Minnesota gets U.S. Department of Education grant for Excellent Educators for All initiative

usdoeWASHINGTON, D.C. – As part of its Excellent Educators for All initiative – designed to ensure that all students have equal access to a high-quality education – the U.S. Department of Education announced the approval of 16 states’ plans, including Minnesota’s, to ensure equitable access to excellent educators.

The states approved for the federal program are Arkansas, Connecticut, Delaware, Indiana, Kentucky, Massachusetts, Maine, Missouri, Minnesota, New York, Nevada, Oklahoma, Rhode Island, Pennsylvania, South Carolina and Wisconsin.

“All parents understand that strong teaching is fundamental to strong opportunities for their children. We as a country should treat that opportunity as a right that every family has—regardless of race, ethnicity or national origin, zip code, wealth, or first language,” said U.S. Secretary of Education Arne Duncan.

“Few issues in education are more important than ensuring equitable access to high-quality teachers, and the Department of Education is right to focus attention on this topic. Clear action plans are a first step, but we’ve got to make sure that these plans are actually enacted,” said Kati Haycock, president, The Education Trust.

“We know that access to great teachers makes a big difference for all students, and even more so for students facing the challenges of concentrated poverty and racial isolation. I am encouraged to see that the Department of Education is moving forward on this important equity issue,” said Wade Henderson, president and CEO, Leadership Conference on Civil and Human Rights.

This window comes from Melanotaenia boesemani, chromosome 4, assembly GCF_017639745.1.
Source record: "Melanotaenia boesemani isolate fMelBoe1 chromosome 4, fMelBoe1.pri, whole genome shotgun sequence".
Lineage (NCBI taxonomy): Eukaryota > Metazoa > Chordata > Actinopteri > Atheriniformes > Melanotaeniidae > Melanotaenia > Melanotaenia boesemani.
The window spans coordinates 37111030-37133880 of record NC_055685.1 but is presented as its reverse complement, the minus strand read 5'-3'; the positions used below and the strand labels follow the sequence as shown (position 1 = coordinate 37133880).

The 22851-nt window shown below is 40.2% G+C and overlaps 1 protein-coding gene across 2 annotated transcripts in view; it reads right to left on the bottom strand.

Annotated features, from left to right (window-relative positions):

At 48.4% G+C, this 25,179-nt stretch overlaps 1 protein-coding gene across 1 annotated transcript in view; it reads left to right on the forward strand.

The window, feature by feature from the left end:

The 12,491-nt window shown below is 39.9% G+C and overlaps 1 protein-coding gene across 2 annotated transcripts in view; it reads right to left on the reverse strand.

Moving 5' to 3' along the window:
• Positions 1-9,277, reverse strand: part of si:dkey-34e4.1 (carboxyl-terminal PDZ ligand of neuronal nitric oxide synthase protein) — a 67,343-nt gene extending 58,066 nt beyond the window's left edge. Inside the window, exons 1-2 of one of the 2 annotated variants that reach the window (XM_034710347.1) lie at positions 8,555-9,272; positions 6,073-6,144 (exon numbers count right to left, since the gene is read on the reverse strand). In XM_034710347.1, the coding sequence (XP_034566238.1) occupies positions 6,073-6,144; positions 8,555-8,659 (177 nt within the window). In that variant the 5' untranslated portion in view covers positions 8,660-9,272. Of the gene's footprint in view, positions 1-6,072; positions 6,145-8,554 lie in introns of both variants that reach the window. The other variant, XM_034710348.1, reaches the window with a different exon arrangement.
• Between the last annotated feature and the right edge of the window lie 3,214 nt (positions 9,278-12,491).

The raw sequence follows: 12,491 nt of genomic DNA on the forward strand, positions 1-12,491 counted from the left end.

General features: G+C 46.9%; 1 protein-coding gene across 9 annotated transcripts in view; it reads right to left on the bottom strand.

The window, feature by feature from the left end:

According to the Department of Education, the 16 states receiving approval of their plans today are taking promising steps to eliminate the gaps some students face in access to excellent educators by implementing strategies and innovative solutions to challenging problems that meet local context and needs. Each of these states engaged a variety of stakeholder groups to ensure that these plans include strategies that will actually be effective.

The strategies that states are implementing to eliminate equity gaps include, for example, working to support, strengthen, or modify teacher preparation programs, to help ensure that all teachers are ready to provide high-quality instruction to their students, and are prepared for success in high-need schools. This work is occurring in states such as Minnesota, Delaware, Nevada, Rhode Island, New York, Pennsylvania, Kentucky, Missouri, Connecticut, Oklahoma, Massachusetts, Arkansas, Wisconsin, South Carolina and Maine.

Additionally, states are investing in strategies related to school leaders. This work is occurring in states such as Minnesota, Nevada, Delaware, Rhode Island, New York, Pennsylvania, Kentucky, Connecticut, Oklahoma, Arkansas, Missouri, Maine and South Carolina.

Also, states are implementing strategies that provide financial incentives designed to reward teachers for exceptional work and to encourage excellent educators to remain in the highest-need schools. This work is occurring in states such as Minnesota, Delaware, Nevada, Rhode Island, Kentucky, Missouri, Wisconsin, New York, Maine and South Carolina. Minnesota has proposed providing financial support through grants to paraprofessionals seeking full teacher licensure, providing forgivable loans to teacher candidates in high-need subject areas, offering forgivable loans for already licensed teachers who want to add licenses in high-need subject areas.

In July 2014, the U.S. Department of Education announced a comprehensive Excellent Educators for All Initiative. As part of this initiative, states were asked to create new, comprehensive plans that put in place locally-developed solutions to ensure every student has equal access to effective educators. These plans are required by Title I of the Elementary and Secondary Education Act (ESEA). All 50 states, the District of Columbia and Puerto Rico have submitted their plans for review.

The Department of Education is currently reviewing the remaining state plans to determine whether they meet all of the requirements set in ESEA, and will make determinations regarding the plans on a rolling basis.

September 17, 2015
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